A sudden change of heart at the FDA has sunk Sarepta Therapeutics' stock. Two weeks after saying the FDA would assess its gene therapy without an advisory committee meeting, Sarepta has revealed the agency will now convene experts to dig into the data on its Duchenne muscular dystrophy (DMD) submission.
At the end of last month, Sarepta told investors it had completed the midcycle review for the SRP-9001 submission, and, with no significant safety or clinical issues coming up, the FDA had decided to proceed without an advisory committee meeting. The decision triggered a jump in Sarepta’s share price and put it on course to potentially win approval by May 29 without facing the scrutiny of independent experts.
Late Thursday, Sarepta was forced to row back from its previous statement after learning that the FDA now plans to hold an advisory committee meeting. On a conference call with investors, Sarepta CEO Doug Ingram said no new information was provided, so the change doesn’t appear to be evidence driven.
Rather, Sarepta’s understanding is that the U-turn results from a reorganization at the FDA, the creation of the “super office” OTP—the Office of Therapeutic Products—and a desire to explore surrogate endpoints in accelerated approvals. The FDA created the super office last year, but Ingram sees the new structure as a driver of the change in thinking about the need for an advisory committee.
“As the 9001 application is one of the first gene therapy BLAs founded on a surrogate endpoint, CBER and OTP believe it appropriate to take expert advice in a public forum,” Ingram said. “It is our understanding that our safety is not identified as a significant issue—the primary topics of the advisory committee will be the design of the ‘9001 construct and the evidence supporting the conclusion that 9001 dystrophin is reasonably likely to predict clinical benefit.”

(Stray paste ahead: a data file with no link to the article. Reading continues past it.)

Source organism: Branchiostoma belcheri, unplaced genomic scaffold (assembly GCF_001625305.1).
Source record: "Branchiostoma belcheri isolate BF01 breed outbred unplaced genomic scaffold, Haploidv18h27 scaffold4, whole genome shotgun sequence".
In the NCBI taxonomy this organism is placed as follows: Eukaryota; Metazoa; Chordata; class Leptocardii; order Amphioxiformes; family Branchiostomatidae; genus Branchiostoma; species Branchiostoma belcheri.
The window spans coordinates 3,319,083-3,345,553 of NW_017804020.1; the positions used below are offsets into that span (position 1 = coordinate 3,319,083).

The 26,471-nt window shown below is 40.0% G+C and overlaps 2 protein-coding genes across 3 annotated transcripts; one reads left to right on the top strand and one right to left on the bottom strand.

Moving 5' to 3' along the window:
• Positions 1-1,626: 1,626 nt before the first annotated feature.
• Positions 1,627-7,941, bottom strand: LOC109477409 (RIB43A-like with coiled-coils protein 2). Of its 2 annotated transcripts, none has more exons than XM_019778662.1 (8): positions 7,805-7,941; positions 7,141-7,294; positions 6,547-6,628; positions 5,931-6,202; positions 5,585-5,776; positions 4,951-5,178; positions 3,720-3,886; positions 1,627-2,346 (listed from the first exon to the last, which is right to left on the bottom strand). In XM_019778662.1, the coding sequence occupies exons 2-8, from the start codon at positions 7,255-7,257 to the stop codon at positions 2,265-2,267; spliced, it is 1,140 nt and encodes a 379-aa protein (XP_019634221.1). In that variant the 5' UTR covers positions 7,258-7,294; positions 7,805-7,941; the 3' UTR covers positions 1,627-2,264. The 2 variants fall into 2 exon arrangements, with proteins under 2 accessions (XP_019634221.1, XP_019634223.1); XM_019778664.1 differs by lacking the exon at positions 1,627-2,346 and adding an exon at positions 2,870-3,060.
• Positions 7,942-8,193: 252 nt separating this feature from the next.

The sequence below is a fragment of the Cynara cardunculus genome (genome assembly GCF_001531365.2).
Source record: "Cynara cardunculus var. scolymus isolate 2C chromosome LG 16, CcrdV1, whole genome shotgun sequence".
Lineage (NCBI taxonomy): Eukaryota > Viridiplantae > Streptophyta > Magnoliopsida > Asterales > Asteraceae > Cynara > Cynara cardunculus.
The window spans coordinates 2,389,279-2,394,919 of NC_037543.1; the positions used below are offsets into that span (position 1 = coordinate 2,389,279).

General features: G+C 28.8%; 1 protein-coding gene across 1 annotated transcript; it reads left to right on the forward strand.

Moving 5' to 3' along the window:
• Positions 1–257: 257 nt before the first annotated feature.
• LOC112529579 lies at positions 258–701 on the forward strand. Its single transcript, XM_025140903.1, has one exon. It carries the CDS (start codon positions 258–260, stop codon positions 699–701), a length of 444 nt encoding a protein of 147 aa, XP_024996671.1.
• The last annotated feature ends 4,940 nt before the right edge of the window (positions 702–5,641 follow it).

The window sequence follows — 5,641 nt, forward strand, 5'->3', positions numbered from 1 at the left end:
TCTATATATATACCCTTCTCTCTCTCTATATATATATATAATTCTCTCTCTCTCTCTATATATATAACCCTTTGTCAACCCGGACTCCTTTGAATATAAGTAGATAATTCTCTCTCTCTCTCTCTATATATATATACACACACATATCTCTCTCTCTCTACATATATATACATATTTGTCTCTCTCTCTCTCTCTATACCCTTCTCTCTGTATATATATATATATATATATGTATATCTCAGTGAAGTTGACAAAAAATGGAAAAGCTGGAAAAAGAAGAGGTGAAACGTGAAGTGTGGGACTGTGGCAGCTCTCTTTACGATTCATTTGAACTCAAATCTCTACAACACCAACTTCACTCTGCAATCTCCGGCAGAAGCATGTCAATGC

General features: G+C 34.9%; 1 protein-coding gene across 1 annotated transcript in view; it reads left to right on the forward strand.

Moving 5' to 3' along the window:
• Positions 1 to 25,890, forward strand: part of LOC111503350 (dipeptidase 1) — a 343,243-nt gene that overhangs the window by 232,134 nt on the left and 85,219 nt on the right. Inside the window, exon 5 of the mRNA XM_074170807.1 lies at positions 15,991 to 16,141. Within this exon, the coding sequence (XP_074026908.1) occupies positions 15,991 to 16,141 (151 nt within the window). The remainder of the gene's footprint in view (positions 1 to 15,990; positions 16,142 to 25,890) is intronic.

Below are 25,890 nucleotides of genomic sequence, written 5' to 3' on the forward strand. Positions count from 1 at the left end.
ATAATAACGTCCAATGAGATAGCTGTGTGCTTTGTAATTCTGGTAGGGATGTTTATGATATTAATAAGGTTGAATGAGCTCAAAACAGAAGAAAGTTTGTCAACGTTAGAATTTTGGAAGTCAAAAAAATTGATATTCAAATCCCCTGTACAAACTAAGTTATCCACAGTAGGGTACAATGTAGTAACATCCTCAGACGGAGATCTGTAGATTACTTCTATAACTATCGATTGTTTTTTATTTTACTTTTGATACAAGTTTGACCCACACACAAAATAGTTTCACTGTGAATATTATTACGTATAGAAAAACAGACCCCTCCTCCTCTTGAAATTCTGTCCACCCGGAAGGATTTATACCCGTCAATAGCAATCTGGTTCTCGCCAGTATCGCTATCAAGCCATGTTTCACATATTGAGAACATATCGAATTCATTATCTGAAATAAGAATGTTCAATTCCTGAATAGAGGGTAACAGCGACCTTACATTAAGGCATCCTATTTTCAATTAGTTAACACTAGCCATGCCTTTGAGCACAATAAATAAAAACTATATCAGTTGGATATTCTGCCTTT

Ingram added that the main change between the mid- and late-cycle reviews were the “discussion of the surrogacy of 9001, and the discussion of the evidence to support the conclusion that 9001 is reasonably likely to predict clinical benefit.” No significant safety issues were identified at the late-cycle meeting.
Sarepta expects the FDA to set a date for the advisory committee meeting within the next week. While the biotech had recently been operating on the basis that no advisory committee was needed, it had previously assumed that the FDA would call a meeting and began planning to present the data on SRP-9001 back when it filed for accelerated approval in the fall.
The news triggered a 21% drop in Sarepta’s share price in after-hours trading, sinking the stock to $118 per share, even as Ingram sought to frame the change as a surprise rather than a setback. The CEO also made clear that he was blindsided by the news, telling investors the FDA previously said it “saw no circumstances” in which its original decision would change, and Sarepta checked again with the agency before going public with the fact that no advisory committee was planned.
Mizuho analysts said the "surprising turnaround" didn't change their view on the potential for accelerated approval of SRP-9001. "Given the later-than-expected AdCom notification, we believe investors may be concerned about potential approval delay but the FDA's public statement may provide investors reassurance of an on-time approval for SRP-9001 around the May 29 PDUFA date," the analysts added in a note Thursday evening.